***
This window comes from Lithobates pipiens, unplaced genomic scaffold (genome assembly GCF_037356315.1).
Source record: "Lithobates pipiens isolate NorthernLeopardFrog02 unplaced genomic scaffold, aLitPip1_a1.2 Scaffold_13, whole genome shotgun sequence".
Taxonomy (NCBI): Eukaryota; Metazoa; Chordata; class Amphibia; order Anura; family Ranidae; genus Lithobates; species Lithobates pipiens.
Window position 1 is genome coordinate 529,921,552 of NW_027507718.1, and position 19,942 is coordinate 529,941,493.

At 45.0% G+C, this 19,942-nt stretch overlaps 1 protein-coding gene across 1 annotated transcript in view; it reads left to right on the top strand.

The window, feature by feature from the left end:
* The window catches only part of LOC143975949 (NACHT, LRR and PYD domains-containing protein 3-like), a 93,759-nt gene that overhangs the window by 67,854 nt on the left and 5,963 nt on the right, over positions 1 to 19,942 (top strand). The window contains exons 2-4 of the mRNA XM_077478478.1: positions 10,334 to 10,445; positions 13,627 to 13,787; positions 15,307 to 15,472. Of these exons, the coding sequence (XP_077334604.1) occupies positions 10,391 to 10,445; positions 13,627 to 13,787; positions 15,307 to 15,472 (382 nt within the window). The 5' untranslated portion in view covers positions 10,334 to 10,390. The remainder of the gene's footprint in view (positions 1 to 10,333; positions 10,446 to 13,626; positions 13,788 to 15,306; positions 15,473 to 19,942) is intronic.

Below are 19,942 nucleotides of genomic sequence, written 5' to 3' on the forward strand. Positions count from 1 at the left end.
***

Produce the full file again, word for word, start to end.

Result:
This window comes from Lithobates pipiens, unplaced genomic scaffold (genome assembly GCF_037356315.1).
Source record: "Lithobates pipiens isolate NorthernLeopardFrog02 unplaced genomic scaffold, aLitPip1_a1.2 Scaffold_13, whole genome shotgun sequence".
Taxonomy (NCBI): Eukaryota; Metazoa; Chordata; class Amphibia; order Anura; family Ranidae; genus Lithobates; species Lithobates pipiens.
Window position 1 is genome coordinate 529,921,552 of NW_027507718.1, and position 19,942 is coordinate 529,941,493.

At 45.0% G+C, this 19,942-nt stretch overlaps 1 protein-coding gene across 1 annotated transcript in view; it reads left to right on the top strand.

The window, feature by feature from the left end:
* The window catches only part of LOC143975949 (NACHT, LRR and PYD domains-containing protein 3-like), a 93,759-nt gene that overhangs the window by 67,854 nt on the left and 5,963 nt on the right, over positions 1 to 19,942 (top strand). The window contains exons 2-4 of the mRNA XM_077478478.1: positions 10,334 to 10,445; positions 13,627 to 13,787; positions 15,307 to 15,472. Of these exons, the coding sequence (XP_077334604.1) occupies positions 10,391 to 10,445; positions 13,627 to 13,787; positions 15,307 to 15,472 (382 nt within the window). The 5' untranslated portion in view covers positions 10,334 to 10,390. The remainder of the gene's footprint in view (positions 1 to 10,333; positions 10,446 to 13,626; positions 13,788 to 15,306; positions 15,473 to 19,942) is intronic.

Below are 19,942 nucleotides of genomic sequence, written 5' to 3' on the forward strand. Positions count from 1 at the left end.